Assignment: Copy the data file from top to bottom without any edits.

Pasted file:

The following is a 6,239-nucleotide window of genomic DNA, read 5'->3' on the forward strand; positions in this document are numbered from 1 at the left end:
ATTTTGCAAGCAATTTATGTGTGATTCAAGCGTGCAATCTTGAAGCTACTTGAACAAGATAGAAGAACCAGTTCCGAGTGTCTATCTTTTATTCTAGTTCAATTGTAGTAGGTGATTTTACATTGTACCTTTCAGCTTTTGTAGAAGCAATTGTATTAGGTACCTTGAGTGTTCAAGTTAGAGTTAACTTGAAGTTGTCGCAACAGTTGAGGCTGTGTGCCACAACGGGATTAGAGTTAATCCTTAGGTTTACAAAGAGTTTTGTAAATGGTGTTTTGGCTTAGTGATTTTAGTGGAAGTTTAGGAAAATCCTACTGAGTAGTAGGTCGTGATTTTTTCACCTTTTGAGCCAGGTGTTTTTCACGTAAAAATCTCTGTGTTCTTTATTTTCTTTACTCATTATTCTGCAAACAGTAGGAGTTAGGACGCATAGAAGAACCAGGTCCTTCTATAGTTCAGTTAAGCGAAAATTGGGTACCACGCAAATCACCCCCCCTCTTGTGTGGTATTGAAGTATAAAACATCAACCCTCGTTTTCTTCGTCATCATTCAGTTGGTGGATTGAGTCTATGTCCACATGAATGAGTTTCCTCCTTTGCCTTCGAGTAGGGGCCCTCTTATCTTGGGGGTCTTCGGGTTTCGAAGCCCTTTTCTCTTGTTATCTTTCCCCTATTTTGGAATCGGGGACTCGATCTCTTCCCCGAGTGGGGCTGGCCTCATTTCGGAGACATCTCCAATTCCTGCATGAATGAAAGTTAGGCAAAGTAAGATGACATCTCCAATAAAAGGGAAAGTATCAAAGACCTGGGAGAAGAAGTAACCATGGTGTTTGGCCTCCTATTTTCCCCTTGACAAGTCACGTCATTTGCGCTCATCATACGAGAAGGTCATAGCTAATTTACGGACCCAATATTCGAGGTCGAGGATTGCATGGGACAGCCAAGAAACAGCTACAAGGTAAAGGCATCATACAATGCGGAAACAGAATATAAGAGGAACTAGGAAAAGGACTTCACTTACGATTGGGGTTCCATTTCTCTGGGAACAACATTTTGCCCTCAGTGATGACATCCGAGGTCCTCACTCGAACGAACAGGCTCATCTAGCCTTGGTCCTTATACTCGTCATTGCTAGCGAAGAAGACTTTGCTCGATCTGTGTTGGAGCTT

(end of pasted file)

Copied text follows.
The following is a 6,239-nucleotide window of genomic DNA, read 5'->3' on the forward strand; positions in this document are numbered from 1 at the left end:
ATTTTGCAAGCAATTTATGTGTGATTCAAGCGTGCAATCTTGAAGCTACTTGAACAAGATAGAAGAACCAGTTCCGAGTGTCTATCTTTTATTCTAGTTCAATTGTAGTAGGTGATTTTACATTGTACCTTTCAGCTTTTGTAGAAGCAATTGTATTAGGTACCTTGAGTGTTCAAGTTAGAGTTAACTTGAAGTTGTCGCAACAGTTGAGGCTGTGTGCCACAACGGGATTAGAGTTAATCCTTAGGTTTACAAAGAGTTTTGTAAATGGTGTTTTGGCTTAGTGATTTTAGTGGAAGTTTAGGAAAATCCTACTGAGTAGTAGGTCGTGATTTTTTCACCTTTTGAGCCAGGTGTTTTTCACGTAAAAATCTCTGTGTTCTTTATTTTCTTTACTCATTATTCTGCAAACAGTAGGAGTTAGGACGCATAGAAGAACCAGGTCCTTCTATAGTTCAGTTAAGCGAAAATTGGGTACCACGCAAATCACCCCCCCTCTTGTGTGGTATTGAAGTATAAAACATCAACCCTCGTTTTCTTCGTCATCATTCAGTTGGTGGATTGAGTCTATGTCCACATGAATGAGTTTCCTCCTTTGCCTTCGAGTAGGGGCCCTCTTATCTTGGGGGTCTTCGGGTTTCGAAGCCCTTTTCTCTTGTTATCTTTCCCCTATTTTGGAATCGGGGACTCGATCTCTTCCCCGAGTGGGGCTGGCCTCATTTCGGAGACATCTCCAATTCCTGCATGAATGAAAGTTAGGCAAAGTAAGATGACATCTCCAATAAAAGGGAAAGTATCAAAGACCTGGGAGAAGAAGTAACCATGGTGTTTGGCCTCCTATTTTCCCCTTGACAAGTCACGTCATTTGCGCTCATCATACGAGAAGGTCATAGCTAATTTACGGACCCAATATTCGAGGTCGAGGATTGCATGGGACAGCCAAGAAACAGCTACAAGGTAAAGGCATCATACAATGCGGAAACAGAATATAAGAGGAACTAGGAAAAGGACTTCACTTACGATTGGGGTTCCATTTCTCTGGGAACAACATTTTGCCCTCAGTGATGACATCCGAGGTCCTCACTCGAACGAACAGGCTCATCTAGCCTTGGTCCTTATACTCGTCATTGCTAGCGAAGAAGACTTTGCTCGATCTGTGTTGGAGCTT